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Is this something that breeders are keeping an eye on?

http://www.vin.com/proceedings/Proceedings.plx?CID=WSAVA2004&PID=8889&O=Generic
http://www.videxgsd.com/lumbosacral_transitional_vertebrae.htm
http://www.grunfeldshepherds.com/articles/lanting/pdfs/TVS.pdf



Quote: Transitional lumbosacral vertebral anomaly in the dog: a radiographic study.
J Small Anim Pract. 1999 Apr;40(4):167-72.
Morgan JP.
Department of Surgical and Radiological Sciences, School of Veterinary Medicine, University of California, Davis 95616, USA.

Transitional lumbosacral vertebral anomalies have for some time been suggested as a possible cause of cauda equina syndrome (especially in the German shepherd dog [GSD]), a condition recently thought to be inherited. The frequency of this condition within a large clinical population and the radiographic features used in its detection are reported. In a group of 143 patients, the sexes were similarly represented and the GSD was greatly overrepresented. The anomaly is characterised by separation of the first sacral segment that was identified on the lateral view by the presence of a radiolucent disc space between what are normally the first and second sacral segments. On the ventrodorsal view, the anomaly was characterised by separation of the spinous processes between what are normally the first and second sacral segments. In the presence of the transitional segment, the nature of the sacroiliac joint at the level of the anomalous segment varies from a strong ilial attachment, with the presence of a wing-like lateral process, to a weakened ilial attachment because of the presence of a lateral process, shaped as that seen on a lumbar segment. These patterns were present unilaterally or bilaterally and result in symmetrical or asymmetrical patterns. The effect of the weakening of the sacroiliac attachment was thought to result in premature disc degeneration, which, together with spinal canal stenosis, resulted in potential compression of the overlying spinal nerves and creation of a cauda equina syndrome. The condition is thought to have clinical significance and should be selected against in breeding, especially in the GSD.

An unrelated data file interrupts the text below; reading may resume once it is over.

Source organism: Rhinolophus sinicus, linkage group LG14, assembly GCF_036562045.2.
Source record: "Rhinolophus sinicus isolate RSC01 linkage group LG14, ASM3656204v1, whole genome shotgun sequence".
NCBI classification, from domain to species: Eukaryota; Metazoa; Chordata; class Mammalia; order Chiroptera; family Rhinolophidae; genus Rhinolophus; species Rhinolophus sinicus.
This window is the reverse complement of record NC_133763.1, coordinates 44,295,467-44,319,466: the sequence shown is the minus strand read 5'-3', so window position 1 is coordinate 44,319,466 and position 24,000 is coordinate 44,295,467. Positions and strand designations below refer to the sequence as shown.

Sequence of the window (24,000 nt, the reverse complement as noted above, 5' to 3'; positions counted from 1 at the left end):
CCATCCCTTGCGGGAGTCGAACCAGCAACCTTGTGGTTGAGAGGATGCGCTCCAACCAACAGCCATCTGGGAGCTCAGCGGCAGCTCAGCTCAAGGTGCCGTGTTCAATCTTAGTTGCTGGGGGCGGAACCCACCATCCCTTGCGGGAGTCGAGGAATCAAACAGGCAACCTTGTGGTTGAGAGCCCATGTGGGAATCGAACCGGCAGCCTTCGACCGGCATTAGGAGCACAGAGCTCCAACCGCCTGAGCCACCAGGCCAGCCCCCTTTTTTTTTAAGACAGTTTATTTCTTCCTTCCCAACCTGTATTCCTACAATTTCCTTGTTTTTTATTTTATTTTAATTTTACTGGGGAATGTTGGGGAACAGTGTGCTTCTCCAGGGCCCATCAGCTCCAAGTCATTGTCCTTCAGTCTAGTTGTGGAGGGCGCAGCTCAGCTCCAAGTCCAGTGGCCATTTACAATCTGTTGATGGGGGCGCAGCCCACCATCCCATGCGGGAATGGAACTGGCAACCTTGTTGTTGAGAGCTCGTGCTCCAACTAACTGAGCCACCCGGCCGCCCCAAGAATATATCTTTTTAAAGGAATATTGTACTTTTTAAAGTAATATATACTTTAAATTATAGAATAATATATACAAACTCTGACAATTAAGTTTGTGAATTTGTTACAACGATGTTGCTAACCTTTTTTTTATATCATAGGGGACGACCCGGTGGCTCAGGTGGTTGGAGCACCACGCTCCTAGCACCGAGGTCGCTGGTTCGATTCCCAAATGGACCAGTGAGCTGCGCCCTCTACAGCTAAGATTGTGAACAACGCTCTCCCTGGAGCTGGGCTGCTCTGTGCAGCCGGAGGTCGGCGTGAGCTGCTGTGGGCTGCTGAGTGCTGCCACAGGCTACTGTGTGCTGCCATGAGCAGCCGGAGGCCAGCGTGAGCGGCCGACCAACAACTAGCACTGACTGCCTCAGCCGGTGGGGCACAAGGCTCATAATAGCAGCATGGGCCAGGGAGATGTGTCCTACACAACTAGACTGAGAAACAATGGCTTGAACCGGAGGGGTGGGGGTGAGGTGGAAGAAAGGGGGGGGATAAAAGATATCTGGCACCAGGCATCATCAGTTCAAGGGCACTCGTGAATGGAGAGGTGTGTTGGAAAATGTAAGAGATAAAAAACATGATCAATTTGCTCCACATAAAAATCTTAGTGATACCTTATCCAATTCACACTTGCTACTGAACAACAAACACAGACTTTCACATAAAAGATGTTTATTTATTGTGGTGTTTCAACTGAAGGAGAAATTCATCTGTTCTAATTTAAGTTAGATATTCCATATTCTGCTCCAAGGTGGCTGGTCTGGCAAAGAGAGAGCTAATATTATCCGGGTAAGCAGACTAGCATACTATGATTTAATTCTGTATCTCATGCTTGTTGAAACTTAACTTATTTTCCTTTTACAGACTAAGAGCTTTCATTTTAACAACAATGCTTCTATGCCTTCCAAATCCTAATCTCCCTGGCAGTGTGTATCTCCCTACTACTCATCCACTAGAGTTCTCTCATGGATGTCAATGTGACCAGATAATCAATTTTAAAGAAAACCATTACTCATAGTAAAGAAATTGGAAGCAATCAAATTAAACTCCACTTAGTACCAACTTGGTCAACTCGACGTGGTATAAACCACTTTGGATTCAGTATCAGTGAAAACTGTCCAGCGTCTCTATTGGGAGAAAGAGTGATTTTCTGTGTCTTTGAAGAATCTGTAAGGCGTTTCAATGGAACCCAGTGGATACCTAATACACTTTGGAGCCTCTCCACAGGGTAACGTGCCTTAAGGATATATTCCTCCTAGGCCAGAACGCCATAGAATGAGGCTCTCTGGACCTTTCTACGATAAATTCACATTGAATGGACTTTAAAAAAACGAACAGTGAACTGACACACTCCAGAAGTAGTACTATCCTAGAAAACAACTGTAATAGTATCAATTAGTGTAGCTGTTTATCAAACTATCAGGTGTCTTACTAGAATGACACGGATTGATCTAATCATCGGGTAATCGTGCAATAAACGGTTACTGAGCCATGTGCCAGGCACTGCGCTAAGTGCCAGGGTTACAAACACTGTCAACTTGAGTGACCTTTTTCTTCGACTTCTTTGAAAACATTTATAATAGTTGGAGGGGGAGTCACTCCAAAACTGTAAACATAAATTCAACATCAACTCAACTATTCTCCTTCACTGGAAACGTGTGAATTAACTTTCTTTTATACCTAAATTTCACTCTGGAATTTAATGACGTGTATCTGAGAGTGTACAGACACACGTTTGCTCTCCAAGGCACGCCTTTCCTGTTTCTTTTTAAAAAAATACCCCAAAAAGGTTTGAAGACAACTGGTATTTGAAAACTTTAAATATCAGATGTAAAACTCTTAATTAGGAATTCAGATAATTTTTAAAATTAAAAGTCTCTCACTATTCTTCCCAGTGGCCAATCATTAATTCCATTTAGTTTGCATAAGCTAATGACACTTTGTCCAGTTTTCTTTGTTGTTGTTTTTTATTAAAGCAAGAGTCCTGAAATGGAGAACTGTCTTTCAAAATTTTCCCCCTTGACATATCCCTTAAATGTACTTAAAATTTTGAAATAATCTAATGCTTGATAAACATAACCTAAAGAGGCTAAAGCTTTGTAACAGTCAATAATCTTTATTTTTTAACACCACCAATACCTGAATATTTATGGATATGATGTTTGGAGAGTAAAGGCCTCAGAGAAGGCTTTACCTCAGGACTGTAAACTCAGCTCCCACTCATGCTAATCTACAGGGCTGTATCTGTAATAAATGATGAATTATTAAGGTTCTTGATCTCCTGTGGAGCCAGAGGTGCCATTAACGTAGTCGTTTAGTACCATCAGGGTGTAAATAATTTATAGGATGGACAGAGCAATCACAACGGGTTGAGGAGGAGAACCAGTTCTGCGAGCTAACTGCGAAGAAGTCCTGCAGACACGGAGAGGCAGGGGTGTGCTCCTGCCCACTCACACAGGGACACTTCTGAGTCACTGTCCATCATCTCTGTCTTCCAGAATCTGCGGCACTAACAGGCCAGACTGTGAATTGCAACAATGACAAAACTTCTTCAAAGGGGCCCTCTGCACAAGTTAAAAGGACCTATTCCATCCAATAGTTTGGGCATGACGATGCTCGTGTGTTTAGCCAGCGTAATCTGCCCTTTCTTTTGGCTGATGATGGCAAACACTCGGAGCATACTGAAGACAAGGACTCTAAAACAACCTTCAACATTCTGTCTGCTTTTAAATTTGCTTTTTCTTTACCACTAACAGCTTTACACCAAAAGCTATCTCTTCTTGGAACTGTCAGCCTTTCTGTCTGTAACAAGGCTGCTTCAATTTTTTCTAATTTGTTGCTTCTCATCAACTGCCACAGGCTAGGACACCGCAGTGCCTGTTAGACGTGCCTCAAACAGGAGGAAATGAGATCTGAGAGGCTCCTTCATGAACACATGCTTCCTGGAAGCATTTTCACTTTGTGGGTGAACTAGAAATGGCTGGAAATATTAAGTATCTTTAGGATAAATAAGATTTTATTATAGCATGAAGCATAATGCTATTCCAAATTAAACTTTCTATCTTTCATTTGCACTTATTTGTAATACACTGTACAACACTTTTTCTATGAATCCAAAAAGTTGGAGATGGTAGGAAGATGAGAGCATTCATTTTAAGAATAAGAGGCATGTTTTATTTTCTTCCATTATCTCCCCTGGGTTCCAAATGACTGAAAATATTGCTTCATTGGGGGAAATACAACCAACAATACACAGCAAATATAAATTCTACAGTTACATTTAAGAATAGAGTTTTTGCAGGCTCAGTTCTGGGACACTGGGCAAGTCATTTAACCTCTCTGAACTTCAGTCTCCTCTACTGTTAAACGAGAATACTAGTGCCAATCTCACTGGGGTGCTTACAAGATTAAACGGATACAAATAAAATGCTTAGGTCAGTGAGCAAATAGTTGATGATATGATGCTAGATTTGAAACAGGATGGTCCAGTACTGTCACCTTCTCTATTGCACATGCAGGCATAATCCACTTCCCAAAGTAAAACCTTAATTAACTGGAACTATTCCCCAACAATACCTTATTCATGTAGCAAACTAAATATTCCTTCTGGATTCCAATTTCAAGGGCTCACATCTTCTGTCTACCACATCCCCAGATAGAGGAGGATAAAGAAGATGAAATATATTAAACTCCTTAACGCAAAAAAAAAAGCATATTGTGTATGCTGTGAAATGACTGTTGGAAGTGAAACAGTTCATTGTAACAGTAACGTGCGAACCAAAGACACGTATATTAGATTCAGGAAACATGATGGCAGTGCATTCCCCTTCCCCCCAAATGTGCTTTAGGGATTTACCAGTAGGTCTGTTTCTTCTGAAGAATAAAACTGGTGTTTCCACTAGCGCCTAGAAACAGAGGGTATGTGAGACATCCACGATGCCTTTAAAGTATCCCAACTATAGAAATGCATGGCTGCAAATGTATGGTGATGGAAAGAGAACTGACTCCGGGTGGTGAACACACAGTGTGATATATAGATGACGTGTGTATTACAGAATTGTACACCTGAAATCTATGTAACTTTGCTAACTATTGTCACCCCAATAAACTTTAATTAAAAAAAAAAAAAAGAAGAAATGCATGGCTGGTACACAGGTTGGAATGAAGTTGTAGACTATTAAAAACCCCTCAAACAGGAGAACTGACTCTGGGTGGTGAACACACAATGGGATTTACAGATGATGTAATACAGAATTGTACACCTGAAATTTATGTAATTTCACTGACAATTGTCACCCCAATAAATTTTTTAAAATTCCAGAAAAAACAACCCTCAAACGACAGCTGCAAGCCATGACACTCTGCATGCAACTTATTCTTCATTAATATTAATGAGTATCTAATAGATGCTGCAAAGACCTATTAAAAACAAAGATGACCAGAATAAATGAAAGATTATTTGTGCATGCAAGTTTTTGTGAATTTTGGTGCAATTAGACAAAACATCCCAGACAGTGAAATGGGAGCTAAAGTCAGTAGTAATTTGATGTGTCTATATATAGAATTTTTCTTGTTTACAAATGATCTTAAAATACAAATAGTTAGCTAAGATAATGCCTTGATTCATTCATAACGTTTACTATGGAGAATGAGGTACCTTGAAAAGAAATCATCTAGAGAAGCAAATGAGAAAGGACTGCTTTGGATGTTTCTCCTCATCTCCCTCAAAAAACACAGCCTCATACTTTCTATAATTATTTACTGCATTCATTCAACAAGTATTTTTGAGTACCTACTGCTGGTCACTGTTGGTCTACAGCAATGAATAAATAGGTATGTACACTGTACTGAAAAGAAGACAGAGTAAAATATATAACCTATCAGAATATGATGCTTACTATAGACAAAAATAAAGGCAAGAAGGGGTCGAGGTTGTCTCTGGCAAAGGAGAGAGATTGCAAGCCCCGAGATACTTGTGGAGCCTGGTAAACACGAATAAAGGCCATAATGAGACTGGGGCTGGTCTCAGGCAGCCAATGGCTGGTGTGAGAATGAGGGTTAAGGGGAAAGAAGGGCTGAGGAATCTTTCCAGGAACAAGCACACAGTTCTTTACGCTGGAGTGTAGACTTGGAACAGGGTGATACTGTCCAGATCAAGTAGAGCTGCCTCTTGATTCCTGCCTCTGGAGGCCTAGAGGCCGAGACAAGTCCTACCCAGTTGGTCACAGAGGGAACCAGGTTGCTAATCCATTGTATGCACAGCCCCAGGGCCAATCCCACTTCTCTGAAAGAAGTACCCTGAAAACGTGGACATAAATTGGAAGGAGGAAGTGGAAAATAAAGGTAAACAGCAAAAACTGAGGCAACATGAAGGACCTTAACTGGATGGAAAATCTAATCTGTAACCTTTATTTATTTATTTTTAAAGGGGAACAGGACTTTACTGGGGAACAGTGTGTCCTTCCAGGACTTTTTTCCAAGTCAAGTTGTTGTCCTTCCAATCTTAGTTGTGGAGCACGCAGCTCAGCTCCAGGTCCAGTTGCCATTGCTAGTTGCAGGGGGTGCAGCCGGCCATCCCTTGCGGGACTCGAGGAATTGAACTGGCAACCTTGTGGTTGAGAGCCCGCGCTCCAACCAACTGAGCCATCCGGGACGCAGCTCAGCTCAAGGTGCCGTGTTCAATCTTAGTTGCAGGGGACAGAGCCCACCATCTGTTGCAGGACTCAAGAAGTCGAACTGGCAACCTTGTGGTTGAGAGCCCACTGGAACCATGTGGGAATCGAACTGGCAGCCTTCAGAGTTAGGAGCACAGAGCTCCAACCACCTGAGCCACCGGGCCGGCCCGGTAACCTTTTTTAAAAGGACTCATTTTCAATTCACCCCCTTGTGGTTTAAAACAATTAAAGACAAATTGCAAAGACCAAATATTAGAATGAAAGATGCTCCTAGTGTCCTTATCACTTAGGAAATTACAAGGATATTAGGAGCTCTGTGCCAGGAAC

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Yes and it is something OFA notes when you send in your hip x-rays.
 

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It was noted on Dante's prelims, though not on his finals at 2. I assume 'cause it was noted on the prelim??
 

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Was poking around OFA and came across this:
Quote:My OFA report says "Transitional Vertebrae" below the phenotypic hip evaluation. What does this mean?
Transitional vertebra is an incidental radiographic finding noted during the evaluation process. Transitional vertebrae are a congenital malformation of the spine that occurs at the junctions of major divisions of the spine. Transitional vertebrae take on anatomic characteristics of both divisions of the spine it occurs between. The most common type of transitional vertebrae reported by the OFA is in the lumbar-sacral area where the last lumbar vertebral body takes on anatomic characteristics of the sacrum. Transitional vertebrae are usually not associated with clinical signs and the dog can be used in a breeding program. The OFA recommends breeding the dog to a dog with a clear family history for transitional vertebrae.
http://www.offa.org/faq.html#13
 

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I'd be interested in seeing an x-ray of what this looks like.
 

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I need help. I can only find a few articles on this site about fused Vertebrae. Nicki is 6 yo and she started limping this past winter. We have some land and she loves chasing deer, squirrels, etc. I took her to the vet and he slept her and her last 2 vertebra 7&8 are fused. I am a nurse and her vertebrae definitely fuse, but her hips appear to be in great shape. He gave us some pain meds to give her when she exhibits a lot of pain. I only give them when she is obviously in too much pain. My heart is breaking. All of my previous GSD's were healthy as far as bones go. One case of bloat was because I left him with my mother. Long story, accidental neglect he did not make it-7yo. Never left another dog.
 
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